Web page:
The method comprises, for an embodiment, conditioning at least the loading of said new usable rules into said rule controller to the decision of an operator, although for another embodiment said loading is automatic. For a case for which the user predefined application information does not include behavioural policies, the method comprises comparing said user predefined information with older information, analysing the differences found and enforcing required actions depending on the results of said differences analysis.

Said comparison of predefined and older information is carried out, for an embodiment, to check which components have been added, how the dependencies have changed and what is needed to reach the new run time state from the previously deployed architecture.

Said enforcing of required actions comprise, for some embodiments, deploying new software elements (such as a .war file deployed on top of an application container) or virtual machines, and configuring them to interoperate with the rest of previously deployed elements comprising the whole application.

The method also comprises, for an embodiment, dynamically changing or putting on a hold state (such as an unobserved state) said rules loaded into said rule controller and said incoming events.

The method comprises observing said rules loaded into said rule controller, preferably, as soon as they are loaded.

A second aspect of the invention relates to a system for service lifecycle management in networked environments, of the type comprising computing means implementing, by software and/or hardware elements, a method for service lifecycle management in networked environments comprising defining the workflow of a service lifecycle by means of a state diagram and following its evolution and adaptation using rule- based adaptation mechanisms enabling the transformation of services to change in response to user requirements.

In a characteristic manner, in the system of the second aspect of the invention said computing means comprise- at least one input for receiving user predefined application information, which declaratively defines the architecture of an application formed by several services or said architecture plus the behaviour of the whole application under a series of variable circumstances, and the computing means are arranged and intended for processing and enforcing at run time, using said rule-based adaptation mechanism, at least said user predefined application information.

The system of the second aspect of the invention comprises interrelated elements arranged and intended for carrying out the actions of the method of the first aspect of the invention, for different embodiments. Brief Description of the Drawings

The previous and other advantages and features will be more fully understood from the following detailed description of embodiments, some of which with reference to the attached drawings (some of which have already been described in the Prior State of the Art section), which must be considered in an illustrative and non-limiting manner, in which:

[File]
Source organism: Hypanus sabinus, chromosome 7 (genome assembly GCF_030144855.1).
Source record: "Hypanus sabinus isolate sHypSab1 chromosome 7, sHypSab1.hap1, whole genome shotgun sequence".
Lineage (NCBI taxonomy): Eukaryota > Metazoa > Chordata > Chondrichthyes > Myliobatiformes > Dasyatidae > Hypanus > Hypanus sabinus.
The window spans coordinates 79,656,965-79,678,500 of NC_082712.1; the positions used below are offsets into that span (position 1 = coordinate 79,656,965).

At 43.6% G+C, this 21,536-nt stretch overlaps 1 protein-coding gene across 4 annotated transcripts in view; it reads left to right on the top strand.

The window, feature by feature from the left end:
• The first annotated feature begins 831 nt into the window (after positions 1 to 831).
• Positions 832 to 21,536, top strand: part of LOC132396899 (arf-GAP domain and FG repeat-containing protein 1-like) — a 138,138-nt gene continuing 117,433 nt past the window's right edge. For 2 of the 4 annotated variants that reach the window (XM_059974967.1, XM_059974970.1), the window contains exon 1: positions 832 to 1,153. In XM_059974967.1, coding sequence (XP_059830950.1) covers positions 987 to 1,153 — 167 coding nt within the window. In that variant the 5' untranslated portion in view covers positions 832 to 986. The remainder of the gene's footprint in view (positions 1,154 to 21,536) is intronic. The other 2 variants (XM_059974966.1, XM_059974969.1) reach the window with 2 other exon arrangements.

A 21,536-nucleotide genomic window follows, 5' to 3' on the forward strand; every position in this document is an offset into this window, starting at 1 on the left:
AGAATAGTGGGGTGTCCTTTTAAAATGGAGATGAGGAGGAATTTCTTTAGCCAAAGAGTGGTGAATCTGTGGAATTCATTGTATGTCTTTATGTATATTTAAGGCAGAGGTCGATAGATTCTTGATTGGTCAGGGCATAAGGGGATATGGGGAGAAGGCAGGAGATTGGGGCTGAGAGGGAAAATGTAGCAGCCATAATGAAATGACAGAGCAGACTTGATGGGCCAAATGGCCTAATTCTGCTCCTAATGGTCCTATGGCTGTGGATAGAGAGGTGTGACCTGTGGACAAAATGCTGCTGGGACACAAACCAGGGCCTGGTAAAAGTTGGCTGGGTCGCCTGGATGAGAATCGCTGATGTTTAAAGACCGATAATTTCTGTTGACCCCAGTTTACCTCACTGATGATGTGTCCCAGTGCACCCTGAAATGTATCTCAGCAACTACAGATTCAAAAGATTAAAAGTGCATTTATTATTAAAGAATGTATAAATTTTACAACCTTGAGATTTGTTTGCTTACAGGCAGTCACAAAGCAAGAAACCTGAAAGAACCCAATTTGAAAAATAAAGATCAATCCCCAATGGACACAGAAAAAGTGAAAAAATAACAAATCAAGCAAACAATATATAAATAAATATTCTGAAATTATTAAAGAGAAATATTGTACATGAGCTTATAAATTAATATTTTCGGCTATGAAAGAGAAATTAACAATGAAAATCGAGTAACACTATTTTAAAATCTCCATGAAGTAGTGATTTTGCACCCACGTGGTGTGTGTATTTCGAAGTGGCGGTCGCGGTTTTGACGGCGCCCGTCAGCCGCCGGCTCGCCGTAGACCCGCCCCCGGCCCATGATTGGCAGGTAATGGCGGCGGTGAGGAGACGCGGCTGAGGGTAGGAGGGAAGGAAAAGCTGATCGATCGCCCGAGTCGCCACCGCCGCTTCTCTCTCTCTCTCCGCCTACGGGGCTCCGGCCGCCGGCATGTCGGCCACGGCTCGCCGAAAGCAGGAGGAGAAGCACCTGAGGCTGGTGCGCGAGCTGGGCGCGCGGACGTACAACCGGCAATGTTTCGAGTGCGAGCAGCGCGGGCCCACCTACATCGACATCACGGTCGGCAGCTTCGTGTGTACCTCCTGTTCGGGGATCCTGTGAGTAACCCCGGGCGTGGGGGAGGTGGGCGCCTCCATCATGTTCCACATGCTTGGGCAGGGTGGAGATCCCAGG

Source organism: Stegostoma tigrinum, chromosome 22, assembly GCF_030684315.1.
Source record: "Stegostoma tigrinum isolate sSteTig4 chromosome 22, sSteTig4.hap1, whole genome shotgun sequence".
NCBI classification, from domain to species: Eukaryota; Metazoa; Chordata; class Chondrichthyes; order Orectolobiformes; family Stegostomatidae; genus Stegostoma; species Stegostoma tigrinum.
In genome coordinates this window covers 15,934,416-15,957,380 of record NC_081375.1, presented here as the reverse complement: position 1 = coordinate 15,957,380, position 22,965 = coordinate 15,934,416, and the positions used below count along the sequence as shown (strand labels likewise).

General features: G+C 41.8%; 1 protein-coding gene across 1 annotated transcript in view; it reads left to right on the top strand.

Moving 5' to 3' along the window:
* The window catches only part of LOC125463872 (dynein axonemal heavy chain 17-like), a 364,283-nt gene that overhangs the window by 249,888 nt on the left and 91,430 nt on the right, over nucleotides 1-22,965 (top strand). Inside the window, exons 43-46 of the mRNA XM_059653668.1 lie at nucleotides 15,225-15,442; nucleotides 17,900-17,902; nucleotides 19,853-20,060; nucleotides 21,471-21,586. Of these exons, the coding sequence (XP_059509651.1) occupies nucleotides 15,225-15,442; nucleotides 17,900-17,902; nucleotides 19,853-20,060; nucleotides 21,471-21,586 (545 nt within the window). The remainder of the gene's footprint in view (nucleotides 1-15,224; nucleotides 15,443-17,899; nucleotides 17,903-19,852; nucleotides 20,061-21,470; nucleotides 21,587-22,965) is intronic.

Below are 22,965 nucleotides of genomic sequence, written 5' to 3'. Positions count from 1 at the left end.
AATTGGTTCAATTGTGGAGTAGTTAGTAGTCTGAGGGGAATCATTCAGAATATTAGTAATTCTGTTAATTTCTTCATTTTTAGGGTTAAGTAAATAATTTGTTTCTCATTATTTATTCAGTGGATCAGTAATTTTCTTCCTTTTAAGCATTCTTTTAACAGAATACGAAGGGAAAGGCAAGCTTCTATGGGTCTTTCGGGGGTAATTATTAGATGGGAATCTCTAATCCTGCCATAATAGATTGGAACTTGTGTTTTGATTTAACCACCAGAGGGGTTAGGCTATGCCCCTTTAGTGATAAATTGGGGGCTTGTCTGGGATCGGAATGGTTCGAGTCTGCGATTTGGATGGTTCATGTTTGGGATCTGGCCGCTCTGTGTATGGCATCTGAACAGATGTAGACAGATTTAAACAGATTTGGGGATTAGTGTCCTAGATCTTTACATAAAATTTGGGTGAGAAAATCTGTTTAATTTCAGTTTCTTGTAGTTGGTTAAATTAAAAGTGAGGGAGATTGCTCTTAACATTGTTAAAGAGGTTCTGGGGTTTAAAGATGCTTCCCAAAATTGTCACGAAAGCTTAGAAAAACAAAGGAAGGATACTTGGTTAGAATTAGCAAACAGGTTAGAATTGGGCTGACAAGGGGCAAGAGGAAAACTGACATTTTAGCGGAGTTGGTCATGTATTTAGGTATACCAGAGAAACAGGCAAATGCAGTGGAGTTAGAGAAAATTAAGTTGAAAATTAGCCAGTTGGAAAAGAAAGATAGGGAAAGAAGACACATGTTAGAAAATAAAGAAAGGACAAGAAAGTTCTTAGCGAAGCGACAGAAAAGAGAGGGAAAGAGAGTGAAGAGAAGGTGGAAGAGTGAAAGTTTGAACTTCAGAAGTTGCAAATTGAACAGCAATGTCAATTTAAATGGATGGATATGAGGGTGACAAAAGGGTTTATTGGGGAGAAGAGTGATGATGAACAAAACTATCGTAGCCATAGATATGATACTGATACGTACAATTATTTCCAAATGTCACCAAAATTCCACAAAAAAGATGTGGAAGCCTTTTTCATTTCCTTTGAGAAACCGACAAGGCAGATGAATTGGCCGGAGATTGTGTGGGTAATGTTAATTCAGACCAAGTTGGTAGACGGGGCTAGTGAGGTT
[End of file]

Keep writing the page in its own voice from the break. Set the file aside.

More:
Figure 1 is a typical state diagram for web services (from http://www.w3.org/TR/wslc/);

Figure 2 shows schematically an overview of the lifecycle management capabilities available in the market;

Figure 3 show a diagram with the traditional modules included in the definition and execution of a given workflow;

Figure 4 shows an on demand provisioning model (left view) vs. traditional brokering schemes (right view);

Figure 5 shows an overview of current state of the art procedures;

Figure 6 shows the adaptive behaviour provided by the method of the first aspect of the present invention;

Figure 7 shows a diagram representing a simplified application lifecycle management, more abstract than that of Figure 3;

Figure 8 shows the procedures of the art of Figure 2 plus the one providing a higher abstraction level offered by the method of the first aspect of the present invention;

Figure 9 depicts a mapping mechanism procedure implemented by the method of the first aspect of the invention, for an embodiment;

Figure 10 is a diagram illustrating the different elements of the system of the second aspect of the invention used for carrying out the different actions of the method of the first aspect of the invention, for an embodiment, where the arrow lines indicate the flux of data between the different elements or modules;

Figure 1 is a sequence diagram of the logical operations followed in the method of the first aspect of the invention, for an embodiment; and

Figure 2 is a diagram analogous to that of Figure 0, but indicating some software tools implemented by some of the illustrated elements, for a specific embodiment of the invention.

Detailed Description of Several Embodiments Referring to Figure 6, it schematically shows the adaptive behaviour provided by the method of the first aspect of the present invention, for an embodiment, where the reconfiguration of the application carried out by any of the means previously explained (by adding new usable rules form incoming events, by creating/modifying the user predefined application information, etc.) affects, i.e. changes, the declarative description of the application and the application deployment and running.

By the method of the first aspect of the invention:

the required abstraction level is provided by letting users focus on their core business, trusting the control of the services that compose the application to the lifecycle controller implementing the method of the first aspect of the invention.

states, transitions and events in a service workflow can be altered as needed without the need to shutting the application down. A formal process for dynamically specifying state machines and allowing changes on the fly is herein proposed. The inherent Cloud dynamism in which services proliferate and need to be rapidly modified to keep up with demand and new requirements calls for dynamic lifecycle management mechanisms.